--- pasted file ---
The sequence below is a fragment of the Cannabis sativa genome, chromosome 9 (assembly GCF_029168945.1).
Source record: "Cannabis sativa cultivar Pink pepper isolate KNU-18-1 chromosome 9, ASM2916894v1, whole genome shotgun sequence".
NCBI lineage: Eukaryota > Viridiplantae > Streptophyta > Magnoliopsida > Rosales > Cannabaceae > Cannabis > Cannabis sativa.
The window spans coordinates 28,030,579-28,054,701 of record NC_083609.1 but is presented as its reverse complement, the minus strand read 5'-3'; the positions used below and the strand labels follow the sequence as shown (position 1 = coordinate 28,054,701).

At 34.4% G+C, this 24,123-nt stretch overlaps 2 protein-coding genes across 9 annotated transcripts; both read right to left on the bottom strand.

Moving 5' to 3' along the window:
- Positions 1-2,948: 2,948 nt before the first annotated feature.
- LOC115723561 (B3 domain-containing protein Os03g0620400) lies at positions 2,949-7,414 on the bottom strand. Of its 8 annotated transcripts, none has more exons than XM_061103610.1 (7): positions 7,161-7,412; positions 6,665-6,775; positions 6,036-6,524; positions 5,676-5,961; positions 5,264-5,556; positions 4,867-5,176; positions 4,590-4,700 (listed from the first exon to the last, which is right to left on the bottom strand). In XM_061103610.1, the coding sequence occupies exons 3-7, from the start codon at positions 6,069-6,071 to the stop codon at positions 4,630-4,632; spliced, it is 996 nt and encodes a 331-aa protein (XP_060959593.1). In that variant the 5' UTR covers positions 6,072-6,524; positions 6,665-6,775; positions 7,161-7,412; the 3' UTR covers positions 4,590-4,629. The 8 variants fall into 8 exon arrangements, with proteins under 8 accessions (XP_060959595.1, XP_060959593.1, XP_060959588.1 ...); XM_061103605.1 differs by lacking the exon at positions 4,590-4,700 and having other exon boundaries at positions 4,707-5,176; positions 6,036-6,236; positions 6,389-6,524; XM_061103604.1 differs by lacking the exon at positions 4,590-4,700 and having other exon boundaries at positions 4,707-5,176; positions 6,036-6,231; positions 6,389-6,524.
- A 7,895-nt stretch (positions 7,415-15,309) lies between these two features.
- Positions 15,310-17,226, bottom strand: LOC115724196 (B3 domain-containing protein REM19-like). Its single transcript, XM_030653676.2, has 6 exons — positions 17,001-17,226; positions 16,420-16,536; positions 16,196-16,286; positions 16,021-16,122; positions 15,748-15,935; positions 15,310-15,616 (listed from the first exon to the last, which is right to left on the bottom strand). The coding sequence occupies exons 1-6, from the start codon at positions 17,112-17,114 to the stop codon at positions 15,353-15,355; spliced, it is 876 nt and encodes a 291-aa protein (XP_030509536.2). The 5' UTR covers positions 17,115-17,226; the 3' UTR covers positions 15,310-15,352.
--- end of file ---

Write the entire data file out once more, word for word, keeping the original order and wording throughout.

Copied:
The sequence below is a fragment of the Cannabis sativa genome, chromosome 9 (assembly GCF_029168945.1).
Source record: "Cannabis sativa cultivar Pink pepper isolate KNU-18-1 chromosome 9, ASM2916894v1, whole genome shotgun sequence".
NCBI lineage: Eukaryota > Viridiplantae > Streptophyta > Magnoliopsida > Rosales > Cannabaceae > Cannabis > Cannabis sativa.
The window spans coordinates 28,030,579-28,054,701 of record NC_083609.1 but is presented as its reverse complement, the minus strand read 5'-3'; the positions used below and the strand labels follow the sequence as shown (position 1 = coordinate 28,054,701).

At 34.4% G+C, this 24,123-nt stretch overlaps 2 protein-coding genes across 9 annotated transcripts; both read right to left on the bottom strand.

Moving 5' to 3' along the window:
- Positions 1-2,948: 2,948 nt before the first annotated feature.
- LOC115723561 (B3 domain-containing protein Os03g0620400) lies at positions 2,949-7,414 on the bottom strand. Of its 8 annotated transcripts, none has more exons than XM_061103610.1 (7): positions 7,161-7,412; positions 6,665-6,775; positions 6,036-6,524; positions 5,676-5,961; positions 5,264-5,556; positions 4,867-5,176; positions 4,590-4,700 (listed from the first exon to the last, which is right to left on the bottom strand). In XM_061103610.1, the coding sequence occupies exons 3-7, from the start codon at positions 6,069-6,071 to the stop codon at positions 4,630-4,632; spliced, it is 996 nt and encodes a 331-aa protein (XP_060959593.1). In that variant the 5' UTR covers positions 6,072-6,524; positions 6,665-6,775; positions 7,161-7,412; the 3' UTR covers positions 4,590-4,629. The 8 variants fall into 8 exon arrangements, with proteins under 8 accessions (XP_060959595.1, XP_060959593.1, XP_060959588.1 ...); XM_061103605.1 differs by lacking the exon at positions 4,590-4,700 and having other exon boundaries at positions 4,707-5,176; positions 6,036-6,236; positions 6,389-6,524; XM_061103604.1 differs by lacking the exon at positions 4,590-4,700 and having other exon boundaries at positions 4,707-5,176; positions 6,036-6,231; positions 6,389-6,524.
- A 7,895-nt stretch (positions 7,415-15,309) lies between these two features.
- Positions 15,310-17,226, bottom strand: LOC115724196 (B3 domain-containing protein REM19-like). Its single transcript, XM_030653676.2, has 6 exons — positions 17,001-17,226; positions 16,420-16,536; positions 16,196-16,286; positions 16,021-16,122; positions 15,748-15,935; positions 15,310-15,616 (listed from the first exon to the last, which is right to left on the bottom strand). The coding sequence occupies exons 1-6, from the start codon at positions 17,112-17,114 to the stop codon at positions 15,353-15,355; spliced, it is 876 nt and encodes a 291-aa protein (XP_030509536.2). The 5' UTR covers positions 17,115-17,226; the 3' UTR covers positions 15,310-15,352.